Pronouns replace nouns. Without them, language would be repetitious, lengthy, and awkward:
President John Kennedy had severe back trouble, and although President John Kennedy approached stairs gingerly and lifted with care, President John Kennedy did swim and sail, and occasionally President John Kennedy even managed to play touch football with friends, family members, or co-workers.
With pronouns taking the place of some nouns, that sentence reads more naturally:
President John Kennedy had severe back trouble, and although he approached stairs gingerly and lifted with care, he did swim and sail, and occasionally he even managed to play touch football with friends, family members, or co-workers.
The pronoun he takes the place of the proper noun President John Kennedy. This makes President John Kennedy the antecedent of the pronoun. The antecedent is the noun or pronoun that a pronoun replaces. There are six types of pronouns:
Since nouns refer to specific persons, places, or things, personal pronouns also refer to specific persons, places, or things. Pronouns have characteristics called number, person, and case.
The number refers to whether a pronoun is singular (him) or plural (them). Thus John Kennedy becomes he or him, while the president’s friends would be they or them.
The person is a little more abstract. The first person is the person speaking-I. The sentence “I expect to graduate in January,” is in the first person. The second person is the one being spoken to–you: “You may be able to graduate sooner!” The third person is being spoken of-he, she, it, they, them: “She, on the other hand, may have to wait until June to graduate.” A pronoun must match (agree with) its antecedent in person as well as number. So graduating students must be referred to as they or them, not as us; a valedictorian must be referred to as he or she, him or her, not as we or you.
The case refers to what job a pronoun can legally perform in a sentence. Some pronouns can be subjects and others cannot. For example, we are allowed to say “I expect to graduate soon,” but we are not allowed to say “I expect to graduate soon.” Pronouns that may be subjected are in the subjective case; they are subject pronouns. Some pronouns cannot be subjects; they are, instead, used as direct objects, indirect objects, or objects of prepositions. They are in the objective case; they are object pronouns: “His uncle hired him after graduation.” “Uncle Joe gave her a job, too.” “Without them, he would have been shorthanded.”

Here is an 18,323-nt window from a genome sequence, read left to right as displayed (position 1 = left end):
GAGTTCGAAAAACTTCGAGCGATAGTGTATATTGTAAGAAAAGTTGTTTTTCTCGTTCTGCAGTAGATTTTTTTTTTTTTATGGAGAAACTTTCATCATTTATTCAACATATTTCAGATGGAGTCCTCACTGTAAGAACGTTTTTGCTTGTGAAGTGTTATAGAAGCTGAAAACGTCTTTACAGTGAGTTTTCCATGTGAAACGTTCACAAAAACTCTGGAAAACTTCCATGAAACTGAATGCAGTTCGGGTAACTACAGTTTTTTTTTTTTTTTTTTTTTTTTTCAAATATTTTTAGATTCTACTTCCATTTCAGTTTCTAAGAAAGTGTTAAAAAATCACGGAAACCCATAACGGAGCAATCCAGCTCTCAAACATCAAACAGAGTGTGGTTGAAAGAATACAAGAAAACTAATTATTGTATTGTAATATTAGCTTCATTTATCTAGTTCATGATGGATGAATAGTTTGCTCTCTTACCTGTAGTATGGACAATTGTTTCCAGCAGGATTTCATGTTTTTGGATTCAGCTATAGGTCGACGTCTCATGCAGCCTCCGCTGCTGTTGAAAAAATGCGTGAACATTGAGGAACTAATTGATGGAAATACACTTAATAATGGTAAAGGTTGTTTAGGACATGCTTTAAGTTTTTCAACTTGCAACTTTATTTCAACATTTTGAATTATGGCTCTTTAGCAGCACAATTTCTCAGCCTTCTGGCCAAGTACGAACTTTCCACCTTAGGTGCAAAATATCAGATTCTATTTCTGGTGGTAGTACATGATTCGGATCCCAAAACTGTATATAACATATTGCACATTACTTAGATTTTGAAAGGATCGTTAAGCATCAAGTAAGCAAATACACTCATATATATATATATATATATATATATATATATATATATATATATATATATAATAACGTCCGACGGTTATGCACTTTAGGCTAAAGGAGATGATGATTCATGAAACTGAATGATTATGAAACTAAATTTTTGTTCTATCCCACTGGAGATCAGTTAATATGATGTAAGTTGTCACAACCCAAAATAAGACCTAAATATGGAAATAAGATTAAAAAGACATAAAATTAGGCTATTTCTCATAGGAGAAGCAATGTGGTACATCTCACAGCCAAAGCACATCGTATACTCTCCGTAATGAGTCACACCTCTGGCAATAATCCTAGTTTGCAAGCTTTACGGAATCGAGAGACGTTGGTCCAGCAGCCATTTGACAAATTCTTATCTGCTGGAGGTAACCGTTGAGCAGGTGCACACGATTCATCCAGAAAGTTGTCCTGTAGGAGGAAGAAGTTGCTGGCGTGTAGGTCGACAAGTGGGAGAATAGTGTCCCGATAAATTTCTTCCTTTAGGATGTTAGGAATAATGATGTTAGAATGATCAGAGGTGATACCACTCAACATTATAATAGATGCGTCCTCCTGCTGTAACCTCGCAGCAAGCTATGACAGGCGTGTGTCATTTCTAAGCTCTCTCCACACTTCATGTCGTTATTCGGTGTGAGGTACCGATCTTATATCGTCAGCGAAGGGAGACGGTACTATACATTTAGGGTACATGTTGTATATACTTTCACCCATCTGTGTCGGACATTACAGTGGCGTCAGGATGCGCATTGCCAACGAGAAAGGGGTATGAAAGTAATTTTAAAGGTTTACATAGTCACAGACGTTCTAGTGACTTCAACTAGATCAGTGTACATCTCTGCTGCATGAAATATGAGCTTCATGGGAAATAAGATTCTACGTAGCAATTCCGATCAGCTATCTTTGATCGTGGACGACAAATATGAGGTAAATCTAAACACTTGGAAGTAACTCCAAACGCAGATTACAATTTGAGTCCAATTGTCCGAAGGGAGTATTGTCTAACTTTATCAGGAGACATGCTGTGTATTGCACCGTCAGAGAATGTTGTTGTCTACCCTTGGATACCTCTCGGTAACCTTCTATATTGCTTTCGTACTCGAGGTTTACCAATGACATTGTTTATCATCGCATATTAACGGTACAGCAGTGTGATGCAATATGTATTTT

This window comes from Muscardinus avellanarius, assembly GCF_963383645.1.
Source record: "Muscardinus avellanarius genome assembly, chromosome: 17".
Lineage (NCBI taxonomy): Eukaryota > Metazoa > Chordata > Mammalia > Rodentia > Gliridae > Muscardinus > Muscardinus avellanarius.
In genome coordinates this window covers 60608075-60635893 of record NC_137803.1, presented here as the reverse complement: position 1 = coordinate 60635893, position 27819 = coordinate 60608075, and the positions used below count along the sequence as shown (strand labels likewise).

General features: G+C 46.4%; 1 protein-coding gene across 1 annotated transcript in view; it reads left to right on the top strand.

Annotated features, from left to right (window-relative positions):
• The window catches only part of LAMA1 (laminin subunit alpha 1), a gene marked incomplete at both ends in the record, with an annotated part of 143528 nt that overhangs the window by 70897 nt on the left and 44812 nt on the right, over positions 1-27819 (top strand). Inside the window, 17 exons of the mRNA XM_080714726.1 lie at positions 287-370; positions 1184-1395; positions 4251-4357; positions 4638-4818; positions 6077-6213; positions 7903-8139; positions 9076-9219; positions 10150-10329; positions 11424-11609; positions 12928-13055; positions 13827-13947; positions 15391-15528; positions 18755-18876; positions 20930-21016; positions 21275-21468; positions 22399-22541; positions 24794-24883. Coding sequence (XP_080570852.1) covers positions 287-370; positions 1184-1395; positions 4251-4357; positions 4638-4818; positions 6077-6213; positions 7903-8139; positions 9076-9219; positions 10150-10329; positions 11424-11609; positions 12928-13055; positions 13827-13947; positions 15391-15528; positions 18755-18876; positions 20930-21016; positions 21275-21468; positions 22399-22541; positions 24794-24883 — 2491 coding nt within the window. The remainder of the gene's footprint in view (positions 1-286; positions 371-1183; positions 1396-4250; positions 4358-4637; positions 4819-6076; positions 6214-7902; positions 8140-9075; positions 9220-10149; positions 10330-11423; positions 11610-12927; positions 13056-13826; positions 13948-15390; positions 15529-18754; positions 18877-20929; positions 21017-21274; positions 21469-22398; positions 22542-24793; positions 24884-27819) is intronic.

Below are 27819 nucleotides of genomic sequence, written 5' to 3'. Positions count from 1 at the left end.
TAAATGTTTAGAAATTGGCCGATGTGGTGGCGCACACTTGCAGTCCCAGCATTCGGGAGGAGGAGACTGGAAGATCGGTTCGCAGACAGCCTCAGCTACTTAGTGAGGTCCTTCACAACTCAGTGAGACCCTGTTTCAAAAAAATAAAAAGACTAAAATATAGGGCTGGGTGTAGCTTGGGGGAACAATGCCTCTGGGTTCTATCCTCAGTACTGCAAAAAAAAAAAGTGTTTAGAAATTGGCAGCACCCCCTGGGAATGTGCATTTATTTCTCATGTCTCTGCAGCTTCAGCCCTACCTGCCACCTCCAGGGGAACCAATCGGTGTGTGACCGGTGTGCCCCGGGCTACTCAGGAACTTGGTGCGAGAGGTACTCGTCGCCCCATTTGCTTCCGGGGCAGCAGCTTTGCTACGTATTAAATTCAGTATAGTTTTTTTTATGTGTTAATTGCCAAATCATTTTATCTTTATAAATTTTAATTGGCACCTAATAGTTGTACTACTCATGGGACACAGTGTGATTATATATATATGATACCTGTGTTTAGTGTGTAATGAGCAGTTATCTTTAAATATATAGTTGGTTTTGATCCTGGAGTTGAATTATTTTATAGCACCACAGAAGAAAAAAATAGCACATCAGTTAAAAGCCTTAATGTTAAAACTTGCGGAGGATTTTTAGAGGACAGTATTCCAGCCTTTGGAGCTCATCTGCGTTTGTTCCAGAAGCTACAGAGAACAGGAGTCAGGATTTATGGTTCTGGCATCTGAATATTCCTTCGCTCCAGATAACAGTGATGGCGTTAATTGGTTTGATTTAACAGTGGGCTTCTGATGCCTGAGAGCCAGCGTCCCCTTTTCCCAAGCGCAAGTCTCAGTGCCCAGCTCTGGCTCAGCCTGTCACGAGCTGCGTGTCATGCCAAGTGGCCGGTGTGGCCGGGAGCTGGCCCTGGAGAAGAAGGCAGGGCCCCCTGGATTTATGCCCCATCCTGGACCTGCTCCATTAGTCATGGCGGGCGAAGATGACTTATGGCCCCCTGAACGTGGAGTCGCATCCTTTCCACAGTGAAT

First-person Second person Third person
Subjective Objective Subjective Objective Subjective Objective
I, we me, us you he, she, it, they him, her, it, them
Subject pronouns also are used after linking verbs, where they refer back to the subject: “The valedictorian was
While personal pronouns refer to specific persons, places, or things, indefinite pronouns refer to general persons, places, or things. Indefinite pronouns all are third-person pronouns and can be subjects or objects in sentences.
Many indefinite pronouns seem to refer to groups–everybody seems like a crowd, right?-and so are often mistakenly treated as plurals (“Everybody overfilled their backpack”). However, any indefinite pronoun that ends in –one, -body, -thing is singular: “Everybody overfilled his (or her) backpack.” The following indefinite pronouns are usually singular; if one of these words is the antecedent in a sentence, the pronoun that refers to it must also be singular. Thus, we must write, “Does anyone know,” rather than “Do anyone know”; “Each of them knows,” rather than “Each of them know”; and “Someone left her cell phone,” rather than, “Someone left their cell phone.”
Indefinite pronouns, singularanyone anybody anything either each
no one nobody nothing another one
someone somebody something any
everyone everybody everything
On the other hand, some indefinite pronouns are plural:
Indefinite pronouns, pluralboth few many several
Plural indefinite pronouns take plural verbs and plural pronouns: “Both were rewarded for their courage.” “Many attend in spite of their other obligations.”
A few indefinite pronouns can be either singular or plural, depending on the context:
Indefinite pronouns, singular or pluralmost any all none some neither
Thus, we may write, “All is well,” (singular) in reference to the general condition of things, or “All are attending,” (plural) in reference to individuals. (For more, look up the count and non-count nouns in an English grammar reference or online.)